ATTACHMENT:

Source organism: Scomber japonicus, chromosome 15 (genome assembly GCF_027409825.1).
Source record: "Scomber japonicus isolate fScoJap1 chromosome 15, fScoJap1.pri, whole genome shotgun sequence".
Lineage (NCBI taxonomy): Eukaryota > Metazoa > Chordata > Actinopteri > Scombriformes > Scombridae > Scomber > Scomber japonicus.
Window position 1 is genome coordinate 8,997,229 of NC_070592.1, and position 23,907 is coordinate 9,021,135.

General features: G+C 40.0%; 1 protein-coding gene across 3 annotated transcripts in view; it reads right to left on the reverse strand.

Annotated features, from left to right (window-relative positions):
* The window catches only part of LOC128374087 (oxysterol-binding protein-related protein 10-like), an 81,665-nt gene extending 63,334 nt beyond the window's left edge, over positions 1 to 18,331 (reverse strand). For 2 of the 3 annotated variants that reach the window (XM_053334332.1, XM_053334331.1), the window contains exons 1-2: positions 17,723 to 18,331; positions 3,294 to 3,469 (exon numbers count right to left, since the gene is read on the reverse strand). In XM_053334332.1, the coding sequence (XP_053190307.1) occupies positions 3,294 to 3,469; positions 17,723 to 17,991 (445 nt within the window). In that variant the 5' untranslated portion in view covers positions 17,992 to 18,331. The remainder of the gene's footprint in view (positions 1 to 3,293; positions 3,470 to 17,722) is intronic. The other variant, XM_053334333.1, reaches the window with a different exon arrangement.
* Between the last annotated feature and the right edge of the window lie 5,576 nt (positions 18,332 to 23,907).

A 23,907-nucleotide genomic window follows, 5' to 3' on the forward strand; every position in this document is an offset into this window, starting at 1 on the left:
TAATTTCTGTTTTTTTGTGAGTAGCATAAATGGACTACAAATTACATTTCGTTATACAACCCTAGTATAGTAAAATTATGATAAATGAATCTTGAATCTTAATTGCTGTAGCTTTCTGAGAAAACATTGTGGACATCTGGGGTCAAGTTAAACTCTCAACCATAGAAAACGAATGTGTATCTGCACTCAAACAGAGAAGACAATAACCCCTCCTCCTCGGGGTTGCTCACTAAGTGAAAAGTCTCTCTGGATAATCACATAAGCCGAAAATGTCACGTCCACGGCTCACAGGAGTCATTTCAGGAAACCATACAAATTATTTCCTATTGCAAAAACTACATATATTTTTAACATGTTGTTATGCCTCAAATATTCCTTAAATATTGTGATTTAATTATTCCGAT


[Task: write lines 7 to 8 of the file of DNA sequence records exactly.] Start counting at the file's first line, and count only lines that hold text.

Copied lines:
* The window catches only part of LOC128374087 (oxysterol-binding protein-related protein 10-like), an 81,665-nt gene extending 63,334 nt beyond the window's left edge, over positions 1 to 18,331 (reverse strand). For 2 of the 3 annotated variants that reach the window (XM_053334332.1, XM_053334331.1), the window contains exons 1-2: positions 17,723 to 18,331; positions 3,294 to 3,469 (exon numbers count right to left, since the gene is read on the reverse strand). In XM_053334332.1, the coding sequence (XP_053190307.1) occupies positions 3,294 to 3,469; positions 17,723 to 17,991 (445 nt within the window). In that variant the 5' untranslated portion in view covers positions 17,992 to 18,331. The remainder of the gene's footprint in view (positions 1 to 3,293; positions 3,470 to 17,722) is intronic. The other variant, XM_053334333.1, reaches the window with a different exon arrangement.
* Between the last annotated feature and the right edge of the window lie 5,576 nt (positions 18,332 to 23,907).